Our words will make the whole planet float

Our words will make the whole planet float-attachment0

The exhibit for The Art of John Lennon, coming to Asheville this weekend, avows to continue the Lennon legacy of peace and love through his prints.

That’s a mighty task. How much could a traveling exhibit at Aloft Hotel help better the whole world? And could a single person viewing the art of a rock ‘n’ roll icon bring about much change?

Yoko Ono says simple acts can create “a larger peace,” and that’s an idea to take away from Lennon’s show: a colorful and blithe collection of lithographs, serigraphs and copper etchings Lennon produced in the last years of his life.

“The message is, do you your own thing,” Ono, 80, told Xpress in an interview punctuated with frequent laughter. If that seems, well, just too simple, it really isn’t, she says. “Just be yourself, whatever you are.” 

Acts on a small scale radiate into the world and help create a larger peace.

“If you can do one thing a day that is to make somebody happy, even if it’s to say, ‘You look so good today,’ that is going to multiply,” she says. “And create millions of sweet beautiful words that all of us will utter, and that will make the whole planet float.”

Ono and Legacy Fine Art & Productions takes the art around the country — this year, they will create “pop-up galleries” in six cities, says the website. The idea behind using smaller venues is to create a decentralized situation, Ono says.

“Asheville, North Carolina: There’s no big star there shining, but it is a beautiful, beautiful city with some incredible artistic sensitivity,” she says. “I don’t choose it because it’s Paris. I choose it because it’s an incredibly positive situation. You know that things can happen there.”

And to help make things happen is part of the show’s goal. The grace and happiness in Lennon’s art inspire in many ways, Ono says. “There’s a lot of sense of humor in there.”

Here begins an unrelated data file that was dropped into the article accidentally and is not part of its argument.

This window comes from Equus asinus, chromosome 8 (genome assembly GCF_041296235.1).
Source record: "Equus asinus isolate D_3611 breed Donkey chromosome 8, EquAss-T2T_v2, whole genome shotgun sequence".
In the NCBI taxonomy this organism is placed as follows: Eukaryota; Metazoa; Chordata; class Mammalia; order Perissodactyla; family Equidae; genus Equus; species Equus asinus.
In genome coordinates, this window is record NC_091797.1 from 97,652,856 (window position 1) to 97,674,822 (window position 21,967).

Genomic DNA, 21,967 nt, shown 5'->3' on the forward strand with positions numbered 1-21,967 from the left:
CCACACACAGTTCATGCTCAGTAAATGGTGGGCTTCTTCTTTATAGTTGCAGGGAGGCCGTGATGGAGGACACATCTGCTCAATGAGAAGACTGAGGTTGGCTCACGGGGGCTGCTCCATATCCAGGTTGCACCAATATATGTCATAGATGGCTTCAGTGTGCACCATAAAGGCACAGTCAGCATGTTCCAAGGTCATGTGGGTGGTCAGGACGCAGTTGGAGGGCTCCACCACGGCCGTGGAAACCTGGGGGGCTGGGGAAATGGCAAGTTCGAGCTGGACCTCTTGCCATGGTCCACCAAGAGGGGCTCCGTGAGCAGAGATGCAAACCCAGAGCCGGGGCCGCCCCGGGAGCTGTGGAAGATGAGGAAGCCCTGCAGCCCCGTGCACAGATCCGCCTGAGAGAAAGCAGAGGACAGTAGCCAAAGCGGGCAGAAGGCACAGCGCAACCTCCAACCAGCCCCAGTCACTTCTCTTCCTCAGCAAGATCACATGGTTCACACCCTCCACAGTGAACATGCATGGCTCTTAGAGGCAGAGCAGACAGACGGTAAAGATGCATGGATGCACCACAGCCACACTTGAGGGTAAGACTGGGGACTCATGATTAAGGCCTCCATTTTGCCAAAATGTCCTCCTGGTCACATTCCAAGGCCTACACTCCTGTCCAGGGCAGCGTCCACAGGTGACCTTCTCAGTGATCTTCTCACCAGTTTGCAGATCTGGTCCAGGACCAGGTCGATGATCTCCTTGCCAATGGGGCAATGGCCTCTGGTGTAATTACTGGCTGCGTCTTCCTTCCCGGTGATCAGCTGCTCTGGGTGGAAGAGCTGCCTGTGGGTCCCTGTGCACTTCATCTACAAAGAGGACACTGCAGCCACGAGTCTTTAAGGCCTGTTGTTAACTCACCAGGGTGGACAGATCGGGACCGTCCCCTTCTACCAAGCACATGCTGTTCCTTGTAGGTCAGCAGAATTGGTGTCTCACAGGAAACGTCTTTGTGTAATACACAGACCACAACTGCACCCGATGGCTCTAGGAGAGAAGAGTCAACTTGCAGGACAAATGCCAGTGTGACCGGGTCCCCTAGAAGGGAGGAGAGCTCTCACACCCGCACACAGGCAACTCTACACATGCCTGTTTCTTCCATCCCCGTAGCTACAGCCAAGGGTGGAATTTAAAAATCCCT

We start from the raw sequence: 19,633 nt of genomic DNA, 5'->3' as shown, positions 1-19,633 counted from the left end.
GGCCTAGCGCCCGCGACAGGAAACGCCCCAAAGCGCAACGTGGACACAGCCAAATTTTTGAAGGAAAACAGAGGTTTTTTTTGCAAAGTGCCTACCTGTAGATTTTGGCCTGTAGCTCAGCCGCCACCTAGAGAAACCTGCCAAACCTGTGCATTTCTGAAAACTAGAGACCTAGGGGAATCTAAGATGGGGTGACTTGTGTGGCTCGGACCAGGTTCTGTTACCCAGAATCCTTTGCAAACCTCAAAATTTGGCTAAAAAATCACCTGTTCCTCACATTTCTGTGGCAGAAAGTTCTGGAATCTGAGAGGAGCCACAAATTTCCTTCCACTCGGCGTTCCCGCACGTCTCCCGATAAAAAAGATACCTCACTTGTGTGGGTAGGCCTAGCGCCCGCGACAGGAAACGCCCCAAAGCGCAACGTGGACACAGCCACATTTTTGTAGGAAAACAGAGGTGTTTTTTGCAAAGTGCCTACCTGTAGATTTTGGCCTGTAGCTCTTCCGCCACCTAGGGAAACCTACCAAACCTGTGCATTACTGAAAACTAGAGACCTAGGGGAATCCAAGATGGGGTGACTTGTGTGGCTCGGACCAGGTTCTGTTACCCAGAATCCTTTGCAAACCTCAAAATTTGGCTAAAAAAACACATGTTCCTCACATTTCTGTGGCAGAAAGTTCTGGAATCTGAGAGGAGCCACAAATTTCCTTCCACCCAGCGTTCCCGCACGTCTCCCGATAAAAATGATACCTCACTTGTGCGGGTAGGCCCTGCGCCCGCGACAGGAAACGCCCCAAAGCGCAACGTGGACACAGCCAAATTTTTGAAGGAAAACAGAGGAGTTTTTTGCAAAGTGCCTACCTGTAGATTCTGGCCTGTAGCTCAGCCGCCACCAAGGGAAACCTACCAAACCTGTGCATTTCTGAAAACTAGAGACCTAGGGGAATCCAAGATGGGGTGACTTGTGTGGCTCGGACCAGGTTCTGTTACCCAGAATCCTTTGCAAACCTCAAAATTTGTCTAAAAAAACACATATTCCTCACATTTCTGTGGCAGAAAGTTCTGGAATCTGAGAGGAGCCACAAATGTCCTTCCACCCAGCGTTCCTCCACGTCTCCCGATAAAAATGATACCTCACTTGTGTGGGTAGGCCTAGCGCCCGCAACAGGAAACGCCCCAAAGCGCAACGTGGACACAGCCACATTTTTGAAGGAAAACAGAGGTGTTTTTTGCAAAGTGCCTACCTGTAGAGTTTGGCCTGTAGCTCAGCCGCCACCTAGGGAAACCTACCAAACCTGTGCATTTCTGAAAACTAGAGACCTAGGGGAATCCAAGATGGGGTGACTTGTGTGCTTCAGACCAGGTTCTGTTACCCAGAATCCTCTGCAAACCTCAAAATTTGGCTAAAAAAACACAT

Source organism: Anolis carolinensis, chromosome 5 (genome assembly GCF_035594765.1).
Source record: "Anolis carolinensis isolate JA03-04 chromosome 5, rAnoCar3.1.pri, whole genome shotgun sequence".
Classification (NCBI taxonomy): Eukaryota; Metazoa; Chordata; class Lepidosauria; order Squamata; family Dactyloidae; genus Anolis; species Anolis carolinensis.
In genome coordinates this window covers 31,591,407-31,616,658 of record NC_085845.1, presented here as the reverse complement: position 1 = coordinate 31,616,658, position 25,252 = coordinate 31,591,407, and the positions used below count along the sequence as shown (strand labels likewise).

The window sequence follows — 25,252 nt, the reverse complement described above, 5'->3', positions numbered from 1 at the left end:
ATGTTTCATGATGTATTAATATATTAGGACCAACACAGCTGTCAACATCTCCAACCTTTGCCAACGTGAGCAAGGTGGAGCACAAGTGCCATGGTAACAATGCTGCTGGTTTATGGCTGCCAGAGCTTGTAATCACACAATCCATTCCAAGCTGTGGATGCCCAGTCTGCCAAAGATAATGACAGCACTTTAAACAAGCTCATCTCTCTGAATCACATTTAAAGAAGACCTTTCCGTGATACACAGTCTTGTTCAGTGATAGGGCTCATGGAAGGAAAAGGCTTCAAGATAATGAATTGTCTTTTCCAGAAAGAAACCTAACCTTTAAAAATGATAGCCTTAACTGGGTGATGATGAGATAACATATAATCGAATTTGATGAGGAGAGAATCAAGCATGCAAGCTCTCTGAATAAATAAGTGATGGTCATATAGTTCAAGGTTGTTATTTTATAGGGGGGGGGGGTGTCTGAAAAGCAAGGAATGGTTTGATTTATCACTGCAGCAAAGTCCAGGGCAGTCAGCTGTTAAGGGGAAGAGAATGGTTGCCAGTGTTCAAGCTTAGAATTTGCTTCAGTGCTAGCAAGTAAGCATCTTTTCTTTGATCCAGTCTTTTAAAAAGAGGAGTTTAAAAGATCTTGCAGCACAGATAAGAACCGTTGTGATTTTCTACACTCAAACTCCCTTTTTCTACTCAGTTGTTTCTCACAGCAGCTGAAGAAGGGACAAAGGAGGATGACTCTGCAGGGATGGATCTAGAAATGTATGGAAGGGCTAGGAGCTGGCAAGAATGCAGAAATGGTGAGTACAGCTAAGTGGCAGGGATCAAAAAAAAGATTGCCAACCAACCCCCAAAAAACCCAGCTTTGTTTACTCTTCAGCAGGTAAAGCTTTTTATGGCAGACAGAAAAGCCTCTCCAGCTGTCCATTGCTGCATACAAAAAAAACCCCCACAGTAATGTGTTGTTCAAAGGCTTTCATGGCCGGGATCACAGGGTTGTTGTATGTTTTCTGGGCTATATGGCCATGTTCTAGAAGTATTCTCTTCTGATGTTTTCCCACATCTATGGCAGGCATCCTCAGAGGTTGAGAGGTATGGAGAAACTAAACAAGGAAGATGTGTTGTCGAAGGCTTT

As opposed to the institutionalized reverence imposed by museums, a sometimes more severe experience, Lennon’s drawings offer a feeling that the artist is smiling. “It’s so incredibly human,” she says of his work.

And while they are simple, she’s heard people view the work and say, “Oh, I could do this.”

“It’s a little deceptive,” she says with a laugh.

But, she hopes the show can inspire people to just be themselves, and invoke in people a feeling of simple action. “Maybe they will think, ‘Oh, I can do it, I can do my own thing,’ and by thinking that, to wake up your beautiful talent.”

Whatever that is, she says. Not to emulate Lennon, but to be your unique self.

“That’s something nobody else can do,” she says. “When you think about us, all of us have mouths, but the mouth formation is different in each person. Each one has a different mouth, can you imagine? So be very, very proud of your mouth and take care of it.”

And should we sing with it?

“Please, sing with it,” she says with a laugh. “That’s the best thing you can do.”

You don’t have to do something difficult. Take pride and take care, she says. What could be easier?

“The more incredible beautiful sensitive artists we have around, we’ll cover the earth with our talent and works and thinking and all that, it’s just going to create a very peaceful world someday,” she says, adding: “I hope.”

The Art of John Lennon comes to the Aloft Hotel, 51 Biltmore Ave. in downtown Asheville on Friday, July 19, from noon to 8 p.m., on Saturday, July 20, from 11 a.m. to 7 p.m. and on Sunday, July 21, from 11 a.m. to 6 p.m. More at johnlennonartwork.com.

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